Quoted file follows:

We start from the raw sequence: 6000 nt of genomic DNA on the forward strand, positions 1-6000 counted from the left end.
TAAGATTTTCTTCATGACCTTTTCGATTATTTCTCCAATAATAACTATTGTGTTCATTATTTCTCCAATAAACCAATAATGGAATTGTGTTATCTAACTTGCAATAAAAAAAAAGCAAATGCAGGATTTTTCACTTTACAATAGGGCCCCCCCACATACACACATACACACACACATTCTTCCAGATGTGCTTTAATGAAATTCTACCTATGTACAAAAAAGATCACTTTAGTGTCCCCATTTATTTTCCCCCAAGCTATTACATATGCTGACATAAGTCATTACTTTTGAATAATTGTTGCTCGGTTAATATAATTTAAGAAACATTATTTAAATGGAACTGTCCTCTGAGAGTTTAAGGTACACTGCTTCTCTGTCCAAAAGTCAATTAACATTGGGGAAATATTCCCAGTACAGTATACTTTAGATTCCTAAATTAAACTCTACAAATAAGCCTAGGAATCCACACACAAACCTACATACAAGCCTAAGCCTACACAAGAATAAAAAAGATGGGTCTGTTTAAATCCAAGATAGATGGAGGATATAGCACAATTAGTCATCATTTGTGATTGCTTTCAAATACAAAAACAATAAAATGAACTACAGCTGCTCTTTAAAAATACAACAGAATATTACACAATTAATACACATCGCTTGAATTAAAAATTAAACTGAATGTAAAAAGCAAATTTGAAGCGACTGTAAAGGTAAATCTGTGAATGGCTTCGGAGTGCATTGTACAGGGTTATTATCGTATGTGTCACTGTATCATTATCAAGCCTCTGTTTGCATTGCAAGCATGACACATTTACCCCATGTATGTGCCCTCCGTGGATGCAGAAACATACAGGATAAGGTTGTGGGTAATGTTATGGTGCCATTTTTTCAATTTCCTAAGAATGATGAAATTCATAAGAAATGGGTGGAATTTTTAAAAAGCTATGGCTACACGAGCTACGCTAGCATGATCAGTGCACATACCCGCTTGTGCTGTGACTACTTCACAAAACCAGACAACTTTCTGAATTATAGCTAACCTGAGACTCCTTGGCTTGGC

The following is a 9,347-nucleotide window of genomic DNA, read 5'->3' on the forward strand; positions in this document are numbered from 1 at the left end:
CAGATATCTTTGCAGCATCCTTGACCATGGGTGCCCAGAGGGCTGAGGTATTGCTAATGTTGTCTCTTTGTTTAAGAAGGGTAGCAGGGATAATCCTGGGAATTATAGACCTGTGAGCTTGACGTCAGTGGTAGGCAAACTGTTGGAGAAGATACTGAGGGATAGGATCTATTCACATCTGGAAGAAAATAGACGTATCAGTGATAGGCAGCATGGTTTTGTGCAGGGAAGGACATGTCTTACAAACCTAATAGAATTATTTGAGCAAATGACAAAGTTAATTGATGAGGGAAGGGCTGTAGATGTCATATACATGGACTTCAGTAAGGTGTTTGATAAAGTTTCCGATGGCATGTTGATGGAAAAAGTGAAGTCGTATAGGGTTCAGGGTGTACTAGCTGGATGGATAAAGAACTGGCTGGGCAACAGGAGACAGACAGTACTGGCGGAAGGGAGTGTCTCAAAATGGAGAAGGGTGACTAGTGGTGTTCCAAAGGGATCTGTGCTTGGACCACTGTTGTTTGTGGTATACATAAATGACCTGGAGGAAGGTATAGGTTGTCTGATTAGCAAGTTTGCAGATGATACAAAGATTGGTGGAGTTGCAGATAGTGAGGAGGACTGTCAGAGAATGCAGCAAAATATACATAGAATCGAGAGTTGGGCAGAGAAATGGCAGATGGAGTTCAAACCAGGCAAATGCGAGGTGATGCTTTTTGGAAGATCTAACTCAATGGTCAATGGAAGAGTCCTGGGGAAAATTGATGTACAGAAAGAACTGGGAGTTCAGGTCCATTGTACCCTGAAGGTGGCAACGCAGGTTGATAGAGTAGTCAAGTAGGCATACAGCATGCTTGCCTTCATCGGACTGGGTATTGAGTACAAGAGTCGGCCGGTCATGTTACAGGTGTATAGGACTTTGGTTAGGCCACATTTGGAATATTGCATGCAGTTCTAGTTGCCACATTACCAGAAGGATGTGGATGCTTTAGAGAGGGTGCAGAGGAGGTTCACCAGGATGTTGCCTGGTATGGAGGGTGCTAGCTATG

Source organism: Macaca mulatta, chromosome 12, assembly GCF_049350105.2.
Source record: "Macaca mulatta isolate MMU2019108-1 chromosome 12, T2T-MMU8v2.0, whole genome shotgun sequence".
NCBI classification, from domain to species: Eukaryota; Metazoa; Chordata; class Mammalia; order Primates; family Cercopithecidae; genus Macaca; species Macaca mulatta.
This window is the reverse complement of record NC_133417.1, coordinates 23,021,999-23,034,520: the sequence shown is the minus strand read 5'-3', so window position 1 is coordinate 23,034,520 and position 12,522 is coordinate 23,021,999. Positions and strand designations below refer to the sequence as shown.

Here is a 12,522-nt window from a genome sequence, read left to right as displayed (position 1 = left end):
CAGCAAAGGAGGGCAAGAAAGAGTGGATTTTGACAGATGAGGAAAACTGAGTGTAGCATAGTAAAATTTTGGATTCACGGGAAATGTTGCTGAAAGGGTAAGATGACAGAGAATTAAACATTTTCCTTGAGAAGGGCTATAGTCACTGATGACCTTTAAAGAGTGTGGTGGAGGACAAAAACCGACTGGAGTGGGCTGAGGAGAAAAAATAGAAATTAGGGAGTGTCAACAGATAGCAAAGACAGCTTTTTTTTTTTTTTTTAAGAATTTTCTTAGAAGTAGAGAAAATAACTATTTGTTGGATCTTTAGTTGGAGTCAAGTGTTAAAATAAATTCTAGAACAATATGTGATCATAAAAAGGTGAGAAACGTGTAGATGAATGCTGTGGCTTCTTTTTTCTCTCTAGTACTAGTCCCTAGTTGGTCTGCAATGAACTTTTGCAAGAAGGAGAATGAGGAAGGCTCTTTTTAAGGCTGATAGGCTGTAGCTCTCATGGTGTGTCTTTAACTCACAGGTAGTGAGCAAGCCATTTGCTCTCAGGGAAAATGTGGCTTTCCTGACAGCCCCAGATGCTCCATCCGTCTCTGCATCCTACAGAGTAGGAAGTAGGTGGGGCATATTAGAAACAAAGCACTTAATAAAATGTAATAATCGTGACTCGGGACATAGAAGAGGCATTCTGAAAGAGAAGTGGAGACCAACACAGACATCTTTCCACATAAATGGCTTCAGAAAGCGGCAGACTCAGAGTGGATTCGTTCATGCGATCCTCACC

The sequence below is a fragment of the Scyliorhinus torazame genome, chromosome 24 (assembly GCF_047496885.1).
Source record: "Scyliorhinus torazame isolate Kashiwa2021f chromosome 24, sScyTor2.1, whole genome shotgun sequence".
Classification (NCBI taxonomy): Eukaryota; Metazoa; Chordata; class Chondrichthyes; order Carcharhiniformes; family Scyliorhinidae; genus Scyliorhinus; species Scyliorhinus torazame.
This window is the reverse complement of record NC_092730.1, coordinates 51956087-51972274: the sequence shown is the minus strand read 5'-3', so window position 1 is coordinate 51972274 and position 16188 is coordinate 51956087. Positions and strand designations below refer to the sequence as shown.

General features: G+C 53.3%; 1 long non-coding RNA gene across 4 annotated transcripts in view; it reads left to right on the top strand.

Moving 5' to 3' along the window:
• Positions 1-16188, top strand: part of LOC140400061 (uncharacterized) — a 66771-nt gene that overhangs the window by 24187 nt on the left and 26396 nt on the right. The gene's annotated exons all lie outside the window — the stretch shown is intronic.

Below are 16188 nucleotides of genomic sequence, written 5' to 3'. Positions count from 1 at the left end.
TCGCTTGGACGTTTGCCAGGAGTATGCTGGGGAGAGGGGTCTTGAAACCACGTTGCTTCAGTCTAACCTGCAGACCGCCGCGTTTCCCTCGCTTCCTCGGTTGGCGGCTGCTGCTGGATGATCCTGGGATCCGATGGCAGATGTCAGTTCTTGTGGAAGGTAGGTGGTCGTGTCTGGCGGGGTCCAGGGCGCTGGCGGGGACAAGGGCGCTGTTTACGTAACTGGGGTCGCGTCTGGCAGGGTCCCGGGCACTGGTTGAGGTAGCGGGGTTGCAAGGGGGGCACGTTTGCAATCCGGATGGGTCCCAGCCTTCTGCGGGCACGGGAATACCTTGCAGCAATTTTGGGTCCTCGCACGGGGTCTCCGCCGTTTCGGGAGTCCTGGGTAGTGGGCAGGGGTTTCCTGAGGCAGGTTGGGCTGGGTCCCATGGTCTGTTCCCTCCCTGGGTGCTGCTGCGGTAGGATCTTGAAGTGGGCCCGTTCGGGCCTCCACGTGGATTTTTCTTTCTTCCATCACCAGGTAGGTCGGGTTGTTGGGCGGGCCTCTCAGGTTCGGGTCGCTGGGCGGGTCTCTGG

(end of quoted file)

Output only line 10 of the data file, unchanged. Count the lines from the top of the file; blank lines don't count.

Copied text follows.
CAGCAAAGGAGGGCAAGAAAGAGTGGATTTTGACAGATGAGGAAAACTGAGTGTAGCATAGTAAAATTTTGGATTCACGGGAAATGTTGCTGAAAGGGTAAGATGACAGAGAATTAAACATTTTCCTTGAGAAGGGCTATAGTCACTGATGACCTTTAAAGAGTGTGGTGGAGGACAAAAACCGACTGGAGTGGGCTGAGGAGAAAAAATAGAAATTAGGGAGTGTCAACAGATAGCAAAGACAGCTTTTTTTTTTTTTTTTAAGAATTTTCTTAGAAGTAGAGAAAATAACTATTTGTTGGATCTTTAGTTGGAGTCAAGTGTTAAAATAAATTCTAGAACAATATGTGATCATAAAAAGGTGAGAAACGTGTAGATGAATGCTGTGGCTTCTTTTTTCTCTCTAGTACTAGTCCCTAGTTGGTCTGCAATGAACTTTTGCAAGAAGGAGAATGAGGAAGGCTCTTTTTAAGGCTGATAGGCTGTAGCTCTCATGGTGTGTCTTTAACTCACAGGTAGTGAGCAAGCCATTTGCTCTCAGGGAAAATGTGGCTTTCCTGACAGCCCCAGATGCTCCATCCGTCTCTGCATCCTACAGAGTAGGAAGTAGGTGGGGCATATTAGAAACAAAGCACTTAATAAAATGTAATAATCGTGACTCGGGACATAGAAGAGGCATTCTGAAAGAGAAGTGGAGACCAACACAGACATCTTTCCACATAAATGGCTTCAGAAAGCGGCAGACTCAGAGTGGATTCGTTCATGCGATCCTCACC